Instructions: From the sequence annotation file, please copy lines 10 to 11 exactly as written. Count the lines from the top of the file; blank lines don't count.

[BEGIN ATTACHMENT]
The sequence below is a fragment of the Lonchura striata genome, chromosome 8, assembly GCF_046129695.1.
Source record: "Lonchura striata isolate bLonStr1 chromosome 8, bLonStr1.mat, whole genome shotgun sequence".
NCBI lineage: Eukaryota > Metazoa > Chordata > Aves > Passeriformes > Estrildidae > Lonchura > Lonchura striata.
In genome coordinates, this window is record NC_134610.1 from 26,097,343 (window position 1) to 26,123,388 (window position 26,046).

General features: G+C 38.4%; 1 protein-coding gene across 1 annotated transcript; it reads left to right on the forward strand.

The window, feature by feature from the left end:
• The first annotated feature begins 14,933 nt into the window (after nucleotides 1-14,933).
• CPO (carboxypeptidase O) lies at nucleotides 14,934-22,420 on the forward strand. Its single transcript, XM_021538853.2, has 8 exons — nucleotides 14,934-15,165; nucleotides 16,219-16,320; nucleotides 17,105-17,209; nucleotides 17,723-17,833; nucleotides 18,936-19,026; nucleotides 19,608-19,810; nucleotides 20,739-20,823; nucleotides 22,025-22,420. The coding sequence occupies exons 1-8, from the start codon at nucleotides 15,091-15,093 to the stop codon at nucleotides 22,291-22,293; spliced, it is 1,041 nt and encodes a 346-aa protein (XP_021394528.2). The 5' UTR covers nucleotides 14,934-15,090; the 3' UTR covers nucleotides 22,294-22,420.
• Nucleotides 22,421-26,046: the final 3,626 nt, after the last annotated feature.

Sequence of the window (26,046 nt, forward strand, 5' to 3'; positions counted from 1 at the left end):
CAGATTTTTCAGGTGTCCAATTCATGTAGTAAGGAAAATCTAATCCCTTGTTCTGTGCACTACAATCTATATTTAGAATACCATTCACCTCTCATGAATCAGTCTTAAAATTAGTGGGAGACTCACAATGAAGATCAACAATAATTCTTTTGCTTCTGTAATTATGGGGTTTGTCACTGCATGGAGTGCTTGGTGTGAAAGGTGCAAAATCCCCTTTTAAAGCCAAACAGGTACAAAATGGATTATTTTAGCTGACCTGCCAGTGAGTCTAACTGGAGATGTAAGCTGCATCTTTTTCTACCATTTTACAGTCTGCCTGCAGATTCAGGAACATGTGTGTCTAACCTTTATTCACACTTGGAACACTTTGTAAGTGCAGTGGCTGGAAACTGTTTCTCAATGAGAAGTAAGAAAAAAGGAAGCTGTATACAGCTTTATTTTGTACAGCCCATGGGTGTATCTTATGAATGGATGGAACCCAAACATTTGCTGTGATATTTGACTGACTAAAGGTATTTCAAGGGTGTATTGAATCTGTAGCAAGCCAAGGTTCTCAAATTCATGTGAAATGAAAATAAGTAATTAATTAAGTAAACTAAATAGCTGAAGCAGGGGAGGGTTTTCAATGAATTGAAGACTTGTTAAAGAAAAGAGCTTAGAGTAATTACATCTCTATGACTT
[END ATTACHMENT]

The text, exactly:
Sequence of the window (26,046 nt, forward strand, 5' to 3'; positions counted from 1 at the left end):
CAGATTTTTCAGGTGTCCAATTCATGTAGTAAGGAAAATCTAATCCCTTGTTCTGTGCACTACAATCTATATTTAGAATACCATTCACCTCTCATGAATCAGTCTTAAAATTAGTGGGAGACTCACAATGAAGATCAACAATAATTCTTTTGCTTCTGTAATTATGGGGTTTGTCACTGCATGGAGTGCTTGGTGTGAAAGGTGCAAAATCCCCTTTTAAAGCCAAACAGGTACAAAATGGATTATTTTAGCTGACCTGCCAGTGAGTCTAACTGGAGATGTAAGCTGCATCTTTTTCTACCATTTTACAGTCTGCCTGCAGATTCAGGAACATGTGTGTCTAACCTTTATTCACACTTGGAACACTTTGTAAGTGCAGTGGCTGGAAACTGTTTCTCAATGAGAAGTAAGAAAAAAGGAAGCTGTATACAGCTTTATTTTGTACAGCCCATGGGTGTATCTTATGAATGGATGGAACCCAAACATTTGCTGTGATATTTGACTGACTAAAGGTATTTCAAGGGTGTATTGAATCTGTAGCAAGCCAAGGTTCTCAAATTCATGTGAAATGAAAATAAGTAATTAATTAAGTAAACTAAATAGCTGAAGCAGGGGAGGGTTTTCAATGAATTGAAGACTTGTTAAAGAAAAGAGCTTAGAGTAATTACATCTCTATGACTT